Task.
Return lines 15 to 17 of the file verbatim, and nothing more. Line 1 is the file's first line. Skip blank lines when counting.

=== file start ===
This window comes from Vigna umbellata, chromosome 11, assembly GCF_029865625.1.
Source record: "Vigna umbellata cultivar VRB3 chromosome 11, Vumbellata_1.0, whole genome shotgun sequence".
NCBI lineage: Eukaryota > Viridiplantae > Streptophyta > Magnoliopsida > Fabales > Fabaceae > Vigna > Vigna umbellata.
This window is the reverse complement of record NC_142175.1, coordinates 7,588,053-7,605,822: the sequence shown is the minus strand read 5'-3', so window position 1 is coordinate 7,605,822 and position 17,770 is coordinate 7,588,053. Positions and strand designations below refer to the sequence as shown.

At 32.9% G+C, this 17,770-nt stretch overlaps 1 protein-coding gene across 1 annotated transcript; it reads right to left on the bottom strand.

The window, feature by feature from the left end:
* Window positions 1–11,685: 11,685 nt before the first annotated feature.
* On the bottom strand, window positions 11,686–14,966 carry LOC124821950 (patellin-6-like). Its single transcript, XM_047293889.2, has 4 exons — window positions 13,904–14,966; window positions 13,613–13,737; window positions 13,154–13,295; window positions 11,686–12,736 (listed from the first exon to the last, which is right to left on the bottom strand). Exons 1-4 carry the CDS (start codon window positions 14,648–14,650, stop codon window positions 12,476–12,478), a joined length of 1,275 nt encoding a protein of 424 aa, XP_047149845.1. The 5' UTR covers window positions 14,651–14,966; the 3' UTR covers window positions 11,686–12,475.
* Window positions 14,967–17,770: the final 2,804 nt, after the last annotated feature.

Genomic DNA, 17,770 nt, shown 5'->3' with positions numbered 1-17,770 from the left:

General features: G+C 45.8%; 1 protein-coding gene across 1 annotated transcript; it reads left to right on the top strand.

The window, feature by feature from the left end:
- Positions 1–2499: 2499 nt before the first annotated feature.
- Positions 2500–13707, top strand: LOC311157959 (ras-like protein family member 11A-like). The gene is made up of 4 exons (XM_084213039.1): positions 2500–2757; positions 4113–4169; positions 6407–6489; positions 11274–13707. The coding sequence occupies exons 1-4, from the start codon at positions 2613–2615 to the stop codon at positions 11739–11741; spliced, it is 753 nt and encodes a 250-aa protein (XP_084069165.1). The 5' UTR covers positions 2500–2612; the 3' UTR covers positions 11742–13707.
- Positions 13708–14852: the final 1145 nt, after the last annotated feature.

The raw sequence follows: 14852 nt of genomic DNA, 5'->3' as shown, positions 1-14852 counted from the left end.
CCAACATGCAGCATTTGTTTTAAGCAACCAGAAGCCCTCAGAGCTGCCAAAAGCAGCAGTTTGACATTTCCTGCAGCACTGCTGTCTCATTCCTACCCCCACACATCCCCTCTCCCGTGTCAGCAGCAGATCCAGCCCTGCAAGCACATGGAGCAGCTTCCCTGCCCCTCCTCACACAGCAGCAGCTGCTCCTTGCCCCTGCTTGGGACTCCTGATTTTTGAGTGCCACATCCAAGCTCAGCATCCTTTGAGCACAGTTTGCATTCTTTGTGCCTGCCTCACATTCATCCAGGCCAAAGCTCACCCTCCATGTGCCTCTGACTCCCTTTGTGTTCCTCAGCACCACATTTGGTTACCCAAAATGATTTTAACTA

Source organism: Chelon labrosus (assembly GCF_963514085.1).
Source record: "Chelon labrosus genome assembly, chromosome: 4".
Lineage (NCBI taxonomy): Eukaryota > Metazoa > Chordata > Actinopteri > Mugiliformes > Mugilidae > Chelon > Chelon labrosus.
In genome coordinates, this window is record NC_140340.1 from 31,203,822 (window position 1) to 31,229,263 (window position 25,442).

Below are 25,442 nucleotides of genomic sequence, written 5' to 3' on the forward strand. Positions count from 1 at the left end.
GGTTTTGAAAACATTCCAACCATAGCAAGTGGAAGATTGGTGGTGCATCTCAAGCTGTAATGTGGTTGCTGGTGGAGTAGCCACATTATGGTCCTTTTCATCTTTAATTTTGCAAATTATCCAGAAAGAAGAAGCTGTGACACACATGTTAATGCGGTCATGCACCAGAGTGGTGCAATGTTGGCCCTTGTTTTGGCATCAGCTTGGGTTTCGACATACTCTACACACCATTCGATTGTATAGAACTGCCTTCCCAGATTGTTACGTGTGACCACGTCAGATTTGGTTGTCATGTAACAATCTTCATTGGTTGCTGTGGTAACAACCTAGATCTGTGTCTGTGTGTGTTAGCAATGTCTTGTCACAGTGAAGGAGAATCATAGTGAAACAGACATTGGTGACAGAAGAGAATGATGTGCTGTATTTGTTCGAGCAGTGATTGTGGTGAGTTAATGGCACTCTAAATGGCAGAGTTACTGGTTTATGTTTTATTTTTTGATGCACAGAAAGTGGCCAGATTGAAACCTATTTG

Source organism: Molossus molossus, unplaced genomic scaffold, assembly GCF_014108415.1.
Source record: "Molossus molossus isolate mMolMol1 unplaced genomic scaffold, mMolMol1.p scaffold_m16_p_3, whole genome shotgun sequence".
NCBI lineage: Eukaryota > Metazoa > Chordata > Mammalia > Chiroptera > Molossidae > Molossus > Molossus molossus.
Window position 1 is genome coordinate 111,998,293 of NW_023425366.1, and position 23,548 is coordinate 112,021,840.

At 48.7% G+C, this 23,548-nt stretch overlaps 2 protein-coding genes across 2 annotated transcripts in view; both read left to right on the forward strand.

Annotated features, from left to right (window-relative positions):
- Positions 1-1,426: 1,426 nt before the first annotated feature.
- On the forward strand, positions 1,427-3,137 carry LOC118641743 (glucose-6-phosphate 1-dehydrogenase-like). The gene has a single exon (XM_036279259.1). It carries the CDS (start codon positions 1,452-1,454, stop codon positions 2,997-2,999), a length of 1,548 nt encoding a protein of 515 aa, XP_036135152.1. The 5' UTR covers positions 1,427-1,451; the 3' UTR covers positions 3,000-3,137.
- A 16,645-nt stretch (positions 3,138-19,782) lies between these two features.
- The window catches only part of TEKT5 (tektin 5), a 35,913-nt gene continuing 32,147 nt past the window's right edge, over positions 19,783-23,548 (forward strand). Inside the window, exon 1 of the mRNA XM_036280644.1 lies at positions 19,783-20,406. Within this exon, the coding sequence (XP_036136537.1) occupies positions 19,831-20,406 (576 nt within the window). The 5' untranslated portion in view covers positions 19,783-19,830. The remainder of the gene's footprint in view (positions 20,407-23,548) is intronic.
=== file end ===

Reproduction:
- Positions 13708–14852: the final 1145 nt, after the last annotated feature.

The raw sequence follows: 14852 nt of genomic DNA, 5'->3' as shown, positions 1-14852 counted from the left end.
CCAACATGCAGCATTTGTTTTAAGCAACCAGAAGCCCTCAGAGCTGCCAAAAGCAGCAGTTTGACATTTCCTGCAGCACTGCTGTCTCATTCCTACCCCCACACATCCCCTCTCCCGTGTCAGCAGCAGATCCAGCCCTGCAAGCACATGGAGCAGCTTCCCTGCCCCTCCTCACACAGCAGCAGCTGCTCCTTGCCCCTGCTTGGGACTCCTGATTTTTGAGTGCCACATCCAAGCTCAGCATCCTTTGAGCACAGTTTGCATTCTTTGTGCCTGCCTCACATTCATCCAGGCCAAAGCTCACCCTCCATGTGCCTCTGACTCCCTTTGTGTTCCTCAGCACCACATTTGGTTACCCAAAATGATTTTAACTA